On Monday, I learned about another Robinson -- Bishop Gene Robinson has been invited to deliver the invocation at the opening event of the inauguration festivities next Sunday. I first learned it at Of Course I Could Be Wrong and I wasn't sure it was true until I checked The Lead at Episcopal Cafe. At The Lead, Jim Naughton, who apparently broke the story, reports that it became the biggest blog event of the day at 4:30 Monday afternoon.
There were a few other things in the past few days that I wanted to take note of. Last week, our local weekly The Westsider had an aricle about a shelter for homeless LGBTQ teenagers here in New York City. It's not online, so I can't link to it, and we gave the paper to someone in our church who works with homeless people. The article makes the point that for these kids there are more pressing issues than same-sex marriage (or ordination of bishops and other clergy.) Bishop Robinson is quoted in the Concord Monitor as having told Beliefnet "The difficult thing is that [Rick Warren]'s said, and continues to affirm, some horrendous things about homosexuality." The horrendous things that Bishop Gene is referring to lead to horrendous consequences -- as witness the incidence of suicide among LGBTQ youth, the family rejection that many of the homeless LGBTQ youth have experienced, and violence against LGBTQ persons.
On Saturday I learned, also from MadPriest, that a church in my home town had lost its bid to keep the property ater the congregation seceded from the Episcopal Church. The Church of the Good Shepherd, on the south sde of Binghamton, is one of three parishes in the Diocese of Central New York that withdrew from the Episcopal Church at least in part in protest over the consecration of Bishop Robinson in 2003. Good Shepherd, whose rector is Matt Kennedy, is the only one of the three parishes which actually pursued the legal battle to the end (see this article in the Press & Sun-Bulletin.) Monday or Tuesday, I read in a post by Matt Kennedy over at Stand Firm (I will not link there) that they were given a a little more than a month to vacate the premises -- and they had to pay while they stayed. Well, on the church blog Matt reports they have found a disused RC rectory to house the Kennedys. and the gym of a Baptist Church for Sunday worship -- both within less than a mile and a half of their old church.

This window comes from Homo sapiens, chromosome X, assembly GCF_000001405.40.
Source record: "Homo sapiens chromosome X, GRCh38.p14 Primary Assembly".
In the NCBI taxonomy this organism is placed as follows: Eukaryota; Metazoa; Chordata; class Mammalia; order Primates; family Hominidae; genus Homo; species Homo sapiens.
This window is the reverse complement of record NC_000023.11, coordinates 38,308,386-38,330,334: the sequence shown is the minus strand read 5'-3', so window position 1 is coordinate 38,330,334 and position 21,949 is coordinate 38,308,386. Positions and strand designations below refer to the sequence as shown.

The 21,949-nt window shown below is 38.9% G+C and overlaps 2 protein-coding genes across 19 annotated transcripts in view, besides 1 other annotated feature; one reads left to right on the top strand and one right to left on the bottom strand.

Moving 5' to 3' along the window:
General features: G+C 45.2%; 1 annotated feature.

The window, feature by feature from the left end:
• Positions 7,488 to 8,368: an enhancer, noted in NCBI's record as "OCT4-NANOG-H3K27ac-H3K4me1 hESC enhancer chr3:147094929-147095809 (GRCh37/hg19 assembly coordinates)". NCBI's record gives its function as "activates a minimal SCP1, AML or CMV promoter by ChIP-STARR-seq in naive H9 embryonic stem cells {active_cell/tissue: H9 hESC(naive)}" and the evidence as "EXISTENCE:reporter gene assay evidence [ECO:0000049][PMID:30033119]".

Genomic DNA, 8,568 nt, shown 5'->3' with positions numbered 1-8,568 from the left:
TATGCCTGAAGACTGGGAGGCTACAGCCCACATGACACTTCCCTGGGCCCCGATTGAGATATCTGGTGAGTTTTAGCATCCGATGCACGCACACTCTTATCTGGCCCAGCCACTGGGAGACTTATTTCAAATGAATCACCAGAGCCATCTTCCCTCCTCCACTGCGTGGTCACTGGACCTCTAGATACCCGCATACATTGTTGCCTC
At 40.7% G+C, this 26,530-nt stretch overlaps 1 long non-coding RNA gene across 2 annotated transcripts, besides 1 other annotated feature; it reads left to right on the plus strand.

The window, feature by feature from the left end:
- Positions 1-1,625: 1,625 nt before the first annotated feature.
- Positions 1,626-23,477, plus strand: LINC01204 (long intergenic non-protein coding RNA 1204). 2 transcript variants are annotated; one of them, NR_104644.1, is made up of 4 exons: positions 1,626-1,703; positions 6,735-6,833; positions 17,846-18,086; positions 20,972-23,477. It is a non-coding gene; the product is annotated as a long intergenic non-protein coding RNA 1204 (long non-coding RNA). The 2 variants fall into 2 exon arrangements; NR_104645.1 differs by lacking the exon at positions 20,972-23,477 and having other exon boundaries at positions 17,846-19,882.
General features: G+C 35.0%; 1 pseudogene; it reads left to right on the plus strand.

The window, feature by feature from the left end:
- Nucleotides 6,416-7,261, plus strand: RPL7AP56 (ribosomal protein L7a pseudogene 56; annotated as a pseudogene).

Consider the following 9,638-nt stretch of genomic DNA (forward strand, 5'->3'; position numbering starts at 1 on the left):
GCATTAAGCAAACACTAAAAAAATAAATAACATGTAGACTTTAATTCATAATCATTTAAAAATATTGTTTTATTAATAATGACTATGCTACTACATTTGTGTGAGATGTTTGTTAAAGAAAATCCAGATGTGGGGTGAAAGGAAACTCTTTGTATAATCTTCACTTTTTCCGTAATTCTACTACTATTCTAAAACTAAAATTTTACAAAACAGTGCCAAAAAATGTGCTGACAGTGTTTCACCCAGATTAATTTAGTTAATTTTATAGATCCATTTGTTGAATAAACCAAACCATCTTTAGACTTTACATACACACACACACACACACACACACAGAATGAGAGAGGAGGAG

In a comment at OCICBW last week, Matt Kennedy wrote
Say what you will about me and my parishioners...as you have...but believe it or not, in all sincerity, we believe those who promote same sex sexual behavior are, albeit unintentionally, hurting people by leading them away from Christ.I certainly believe he is sincere -- I also think he is dead wrong in his approach to the bible and the true nature of orthodox Christianity. I also think he is wrong about Anglicanism, but this is ground that has been contested at least since the days when Richard Hooker and his cousin Walter Travers preached at the Temple Church in the 1570's. I hope to write more about the significance of contested ground, but for now I want to take a close look at Matt Kennedy's statement.
"Those who promote same sex sexual behavior" is an odd choice of words. It isn't about promoting any kind of sexual behavior. It's about affirming people, accepting who they are, and where necessary encouraging them to accept who they are.
Affirming people does not lead them away from Christ. Telling people that God hates what they do when what they do is intimately related to who they are does indeed lead many people away from Christ.
I'll leave it to others to talk about why it is right for Gene Robinson to be a bishop in the Episcopal Church and wrong for Matt Kennedy to teach that same sex sexual behavior is contrary to God's will.
I conclude with part (slightly updated) of a 17th century prayer written when there was contested ground in the church:
O God, the Creator and Preserver of all humankind, we humbly beseech thee for all sorts and conditions of people; that thou wouldest be pleased to make thy ways known unto them, thy saving health unto all nations. More especially we pray for thy holy Church universal; that it may be so guided by thy good Spirit, that all who profess and call themselves Christians may be led into the way of truth and hold the faith in unity of spirit, in the bond of peace, and in righteousness of life.